Another common system utilizes a variable displacement constant pressure compensated pump in a circuit having a closed center steering valve to control the direction of oil to the steering load. In this system, pressure is independent of the demand at the steering cylinder, while flow delivered is only that demanded by the steering cylinder. The excess pressure is throttled across the steering valve. This results in metering power loss during steering actuation. It also generates excess heat and noise. Additional unnecessary power consumption occurs when the cylinder is stalled, as the pump assumes a zero flow condition but maintains high pressure.

Both of the described systems waste power and generate noise and heat.

SUMMARY OF THE INVENTION The problems of prior art vehicular steering systems are obviated by the present invention. The disclosed invention incorporates a steering load sensing line operatively connected to a variable displacement pump. in a closed center hydraulic circuit.

A principal object of the invention is to provide means to automatically match pump pressure and flow output with steering load demand. A second object is to provide a steering system that offers increased efficiency by eliminating excess flow and minimizing metering pressure losses. Another object of the invention is to. in electric vehicles, extend battery charge life by reducing power consumption in the vehicle steering system. A further object of the invention is to reduce the generation of heat in the steering system through a reduction in hydraulic power losses.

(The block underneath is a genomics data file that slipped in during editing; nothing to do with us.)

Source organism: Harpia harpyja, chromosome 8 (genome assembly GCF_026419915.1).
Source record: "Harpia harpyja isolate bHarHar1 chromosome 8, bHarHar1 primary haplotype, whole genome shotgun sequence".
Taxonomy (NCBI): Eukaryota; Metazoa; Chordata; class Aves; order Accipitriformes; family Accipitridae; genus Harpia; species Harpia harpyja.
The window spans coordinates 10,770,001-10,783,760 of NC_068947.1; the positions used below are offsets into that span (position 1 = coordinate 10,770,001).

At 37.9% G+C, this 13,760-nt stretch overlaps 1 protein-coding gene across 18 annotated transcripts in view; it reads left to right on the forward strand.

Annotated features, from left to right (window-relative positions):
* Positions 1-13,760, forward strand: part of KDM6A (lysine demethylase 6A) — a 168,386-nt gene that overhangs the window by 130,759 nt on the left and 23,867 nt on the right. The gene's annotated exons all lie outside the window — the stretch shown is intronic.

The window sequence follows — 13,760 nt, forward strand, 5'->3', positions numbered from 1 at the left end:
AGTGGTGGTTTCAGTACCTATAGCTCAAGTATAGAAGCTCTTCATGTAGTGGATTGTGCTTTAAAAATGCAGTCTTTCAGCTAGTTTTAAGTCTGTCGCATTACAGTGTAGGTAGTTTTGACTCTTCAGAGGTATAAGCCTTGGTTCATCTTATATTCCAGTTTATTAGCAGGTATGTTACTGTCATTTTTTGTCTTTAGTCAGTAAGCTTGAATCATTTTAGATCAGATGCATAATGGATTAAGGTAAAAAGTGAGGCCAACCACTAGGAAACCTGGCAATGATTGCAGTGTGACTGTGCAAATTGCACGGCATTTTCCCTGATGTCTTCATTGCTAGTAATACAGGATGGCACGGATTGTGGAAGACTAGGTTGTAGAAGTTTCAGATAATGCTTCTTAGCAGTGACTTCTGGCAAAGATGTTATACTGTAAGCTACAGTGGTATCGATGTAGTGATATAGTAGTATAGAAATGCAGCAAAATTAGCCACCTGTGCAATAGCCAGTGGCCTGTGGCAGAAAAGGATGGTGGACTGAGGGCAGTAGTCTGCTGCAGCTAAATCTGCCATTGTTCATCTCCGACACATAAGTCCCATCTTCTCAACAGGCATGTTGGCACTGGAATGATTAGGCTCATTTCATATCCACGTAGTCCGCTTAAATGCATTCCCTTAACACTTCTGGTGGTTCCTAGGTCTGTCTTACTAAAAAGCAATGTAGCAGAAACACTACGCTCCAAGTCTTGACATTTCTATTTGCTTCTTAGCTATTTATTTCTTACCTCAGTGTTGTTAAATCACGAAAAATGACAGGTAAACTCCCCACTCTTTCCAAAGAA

BRIEF DESCRIPTION OF THE DRAWINGS Other objects and advantages of the present invention will become more apparent to those skilled in the art from the following detailed description which proceeds with reference to the accompanying drawing wherein:

FIG. I is a hydraulic schematic showing a preferred embodiment of the steering system.

DETAILED DESCRIPTION Arrangement of the Steering System in an industrial Lift Truck With reference to the drawing, FIG. I discloses a variable displacement load sensing system having a variable displacement power pump 1 which is operatively connected to a steering valve 3 by a hydraulic line '5. A steering wheel 7 is operatively connected to a hand pump 9 which is connected by hydraulic fluid passages I1 and 13 to steering valve 3. Hydraulic lines 15 and 17 are operatively connected to steering cylinder 19 which is connected to the vehicle steering wheels 20. Hydraulic line 21 runs from the valve 3 to the sump 25 and contains a filter 27. Check valve 29 is interposed between line 5 and line 21 for emergency steering in the event the power pump I should become inoperative. A steering load pilot line 31 is connected to the steering valve 3 and to a pressure compensator valve 33. The pressure compensator valve 33 automatically directs oil to the stroking mechanism of the power pump 1 by a passage 35, in response to the shifting of valve 3. A pilot relief valve 39 allows oil. in appropriate circumstances, to return to sump 25 by line 41 which also drains the case of pump 1.